Tuesday, November 18, 2008

commuter bikes

After being inspired by a biking-obsessed friend last year, I've taken to biking everywhere - work, errands, parties - in everything from flip flops and shorts to high heels and formal dresses - and I love it! LOVE it! It's fast, it's fun, it's free, it's exercise, it's independant, it's environmentally friendly - it just feels GREAT. I bought a second-hand mountain bike from a bike rental company after their summer season at half price last year. It's definitely gotten the job done, but I've been meaning to upgrade it a bit with accessories that will enhance the commuting experience - more lights, fenders to protect my clothes from puddle splashes, and a basket for carrying things in. So I was stoked to see this recommended commuter bike recomendation list (click through to see all seven bikes) from TreeHugger today. I don't think I'll be buying a new bike anytime soon - and theft possibility might keep me from ever buying a really pretty bike, but it sure is fun to look and get ideas...

I'm also hoping to gear myself up in order to continue riding my bike through the winter - in other words, through a lot of snow. I've come across a few articles here (see links at the bottom for additional winter biking tips if you're interested), but want to keep looking for more helpful ideas. Feel free to forward me anything you might know of. I've been hearing about bike wheel spikes to keep your bike from slipping in icy weather...I need to look into that.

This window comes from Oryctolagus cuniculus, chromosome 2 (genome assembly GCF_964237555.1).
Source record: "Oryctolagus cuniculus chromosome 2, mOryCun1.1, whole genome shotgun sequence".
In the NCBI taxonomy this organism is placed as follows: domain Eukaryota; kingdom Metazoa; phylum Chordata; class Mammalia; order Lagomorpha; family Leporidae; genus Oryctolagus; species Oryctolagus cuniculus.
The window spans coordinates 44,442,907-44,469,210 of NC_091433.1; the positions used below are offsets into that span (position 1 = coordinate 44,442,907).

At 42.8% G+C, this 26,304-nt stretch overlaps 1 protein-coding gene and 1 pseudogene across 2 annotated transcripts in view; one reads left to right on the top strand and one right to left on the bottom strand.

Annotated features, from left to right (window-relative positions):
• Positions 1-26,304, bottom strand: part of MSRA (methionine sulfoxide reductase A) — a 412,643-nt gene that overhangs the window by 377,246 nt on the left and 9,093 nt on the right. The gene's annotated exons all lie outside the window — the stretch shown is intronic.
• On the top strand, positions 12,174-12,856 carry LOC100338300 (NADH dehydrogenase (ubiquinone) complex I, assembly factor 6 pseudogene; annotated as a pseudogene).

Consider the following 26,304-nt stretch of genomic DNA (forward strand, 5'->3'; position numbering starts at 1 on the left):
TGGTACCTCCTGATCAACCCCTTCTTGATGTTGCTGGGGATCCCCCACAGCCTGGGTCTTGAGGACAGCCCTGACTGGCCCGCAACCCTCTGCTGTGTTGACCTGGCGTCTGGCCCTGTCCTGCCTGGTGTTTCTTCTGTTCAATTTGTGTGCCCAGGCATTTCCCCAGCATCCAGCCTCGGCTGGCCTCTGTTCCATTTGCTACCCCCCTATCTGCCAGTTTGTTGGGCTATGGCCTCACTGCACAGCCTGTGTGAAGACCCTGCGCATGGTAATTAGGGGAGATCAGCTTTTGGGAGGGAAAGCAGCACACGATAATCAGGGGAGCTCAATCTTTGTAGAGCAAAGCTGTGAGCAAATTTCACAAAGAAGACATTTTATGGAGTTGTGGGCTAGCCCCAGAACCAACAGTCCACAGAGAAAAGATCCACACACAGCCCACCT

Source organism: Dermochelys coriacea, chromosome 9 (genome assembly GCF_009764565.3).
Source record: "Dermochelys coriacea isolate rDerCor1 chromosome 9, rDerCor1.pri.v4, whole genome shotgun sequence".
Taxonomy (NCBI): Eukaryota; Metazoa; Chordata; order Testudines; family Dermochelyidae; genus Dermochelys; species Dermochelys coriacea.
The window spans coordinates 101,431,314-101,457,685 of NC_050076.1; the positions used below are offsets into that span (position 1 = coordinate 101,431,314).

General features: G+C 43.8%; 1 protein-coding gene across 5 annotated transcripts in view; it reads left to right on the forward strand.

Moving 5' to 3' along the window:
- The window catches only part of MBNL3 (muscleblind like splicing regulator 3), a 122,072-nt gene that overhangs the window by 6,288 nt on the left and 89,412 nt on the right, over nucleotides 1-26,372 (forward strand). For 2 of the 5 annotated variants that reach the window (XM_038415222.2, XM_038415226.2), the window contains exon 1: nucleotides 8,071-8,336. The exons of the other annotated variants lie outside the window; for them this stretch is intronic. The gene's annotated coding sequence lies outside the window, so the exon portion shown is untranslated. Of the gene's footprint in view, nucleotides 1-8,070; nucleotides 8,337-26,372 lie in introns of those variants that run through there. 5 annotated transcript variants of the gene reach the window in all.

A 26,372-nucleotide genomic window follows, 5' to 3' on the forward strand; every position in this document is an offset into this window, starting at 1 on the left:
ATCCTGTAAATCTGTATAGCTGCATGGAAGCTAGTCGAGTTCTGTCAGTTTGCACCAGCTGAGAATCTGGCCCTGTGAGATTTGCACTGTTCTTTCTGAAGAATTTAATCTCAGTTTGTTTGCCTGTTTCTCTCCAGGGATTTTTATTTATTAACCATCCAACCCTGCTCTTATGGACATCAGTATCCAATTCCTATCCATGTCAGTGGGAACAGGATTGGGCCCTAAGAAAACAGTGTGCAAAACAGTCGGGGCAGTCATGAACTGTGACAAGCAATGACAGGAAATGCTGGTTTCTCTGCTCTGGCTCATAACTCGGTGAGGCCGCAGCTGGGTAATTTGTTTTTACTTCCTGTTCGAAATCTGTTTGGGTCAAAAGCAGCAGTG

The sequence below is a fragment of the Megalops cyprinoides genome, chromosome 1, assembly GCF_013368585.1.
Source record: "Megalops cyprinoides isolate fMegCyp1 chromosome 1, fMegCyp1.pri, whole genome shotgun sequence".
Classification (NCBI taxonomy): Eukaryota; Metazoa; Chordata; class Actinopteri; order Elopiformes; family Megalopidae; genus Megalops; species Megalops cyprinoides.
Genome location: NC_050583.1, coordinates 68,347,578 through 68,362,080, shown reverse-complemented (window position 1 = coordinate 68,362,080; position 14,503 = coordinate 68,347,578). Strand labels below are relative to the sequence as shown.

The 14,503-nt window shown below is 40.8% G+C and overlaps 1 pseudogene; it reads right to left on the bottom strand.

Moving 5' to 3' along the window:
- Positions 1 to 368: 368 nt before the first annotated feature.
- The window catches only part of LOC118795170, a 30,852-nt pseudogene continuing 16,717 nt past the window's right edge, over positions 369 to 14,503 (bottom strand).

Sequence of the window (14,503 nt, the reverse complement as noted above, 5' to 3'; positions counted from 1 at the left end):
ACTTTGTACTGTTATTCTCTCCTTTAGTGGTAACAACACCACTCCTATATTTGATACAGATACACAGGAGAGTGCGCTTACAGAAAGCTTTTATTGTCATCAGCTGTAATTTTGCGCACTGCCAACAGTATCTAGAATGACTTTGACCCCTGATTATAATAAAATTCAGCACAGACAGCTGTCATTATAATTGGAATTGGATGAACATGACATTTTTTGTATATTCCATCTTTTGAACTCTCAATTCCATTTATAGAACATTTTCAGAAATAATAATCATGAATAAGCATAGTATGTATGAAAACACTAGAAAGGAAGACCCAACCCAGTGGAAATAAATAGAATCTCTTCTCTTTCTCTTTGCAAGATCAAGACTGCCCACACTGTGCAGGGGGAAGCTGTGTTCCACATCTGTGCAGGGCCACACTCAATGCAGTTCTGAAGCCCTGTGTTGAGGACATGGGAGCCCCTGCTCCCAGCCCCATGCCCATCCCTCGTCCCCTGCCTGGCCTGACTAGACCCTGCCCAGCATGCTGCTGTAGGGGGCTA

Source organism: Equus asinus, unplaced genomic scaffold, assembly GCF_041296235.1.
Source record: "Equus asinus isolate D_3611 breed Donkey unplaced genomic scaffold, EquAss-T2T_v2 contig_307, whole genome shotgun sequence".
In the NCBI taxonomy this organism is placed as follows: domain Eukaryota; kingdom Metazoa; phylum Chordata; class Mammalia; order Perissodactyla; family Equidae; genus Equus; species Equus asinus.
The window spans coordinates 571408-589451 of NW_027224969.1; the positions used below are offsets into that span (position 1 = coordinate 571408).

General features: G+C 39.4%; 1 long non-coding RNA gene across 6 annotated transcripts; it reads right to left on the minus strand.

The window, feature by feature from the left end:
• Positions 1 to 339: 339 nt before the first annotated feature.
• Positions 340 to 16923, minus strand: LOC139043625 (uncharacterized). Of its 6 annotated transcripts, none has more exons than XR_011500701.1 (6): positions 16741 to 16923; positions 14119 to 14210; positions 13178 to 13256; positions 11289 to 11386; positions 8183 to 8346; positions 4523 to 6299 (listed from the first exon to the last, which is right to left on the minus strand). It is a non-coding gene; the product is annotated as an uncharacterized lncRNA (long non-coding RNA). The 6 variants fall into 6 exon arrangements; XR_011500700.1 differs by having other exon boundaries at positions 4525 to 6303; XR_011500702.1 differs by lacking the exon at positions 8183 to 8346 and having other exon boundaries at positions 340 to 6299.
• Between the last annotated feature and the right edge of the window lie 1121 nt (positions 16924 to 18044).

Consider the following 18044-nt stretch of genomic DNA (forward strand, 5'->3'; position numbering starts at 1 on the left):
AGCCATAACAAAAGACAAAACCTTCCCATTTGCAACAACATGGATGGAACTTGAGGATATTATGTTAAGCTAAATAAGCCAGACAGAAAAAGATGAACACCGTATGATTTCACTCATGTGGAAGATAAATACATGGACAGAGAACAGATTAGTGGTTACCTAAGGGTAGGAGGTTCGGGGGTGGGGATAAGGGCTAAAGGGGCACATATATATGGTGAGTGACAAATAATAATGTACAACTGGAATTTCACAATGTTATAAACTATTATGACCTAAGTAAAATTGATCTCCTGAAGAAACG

I'm looking forward to the challenge though!

5 comments:

A. & J. said...

bikes are alot cheaper in the us. I bought a nivre paul frank bike this year in the us. it only cost be around $350! In Canada, you pay $800+++ just something to think about.

jer crowle said...

find parts on craigslist. then you can put a bike together you won't be afraid of fixing. we've been putting bikes together in the studio, and saved loads of money doing it.

Michael said...

People think it sounds crazy but I love cycling through Rome. Drivers are more aware of the scooters and cars around them and therefore take note of cyclists. You're right, cycling gets you anywhere you want, and quick.

You should check my out my circa 1970s Italian cruiser.

Molto sexy!

Anonymous said...

Take it from someone who has cycled thousands of miles and in very wet weather, the essentials include a comfortable saddle, a chainguard to save your socks or trousers, mudguards to keep water and mud from spraying you, a dynamo serving front and back to provide easy dependable light, a saddle bag or panniers, rear mirrors and a bell.

from Dad

Things to avoid for the commuter cyclist include derailleur gears (a simple three speed internal wheel hub gear with the gear lever mounted on the handlebars is all that is needed), racing type (drop) handlebars, skinny racing type wheels.

Joanna Goddard said...

i love riding bikes, too. i even rode to my friend's wedding...in my bridesmaid dress! :)

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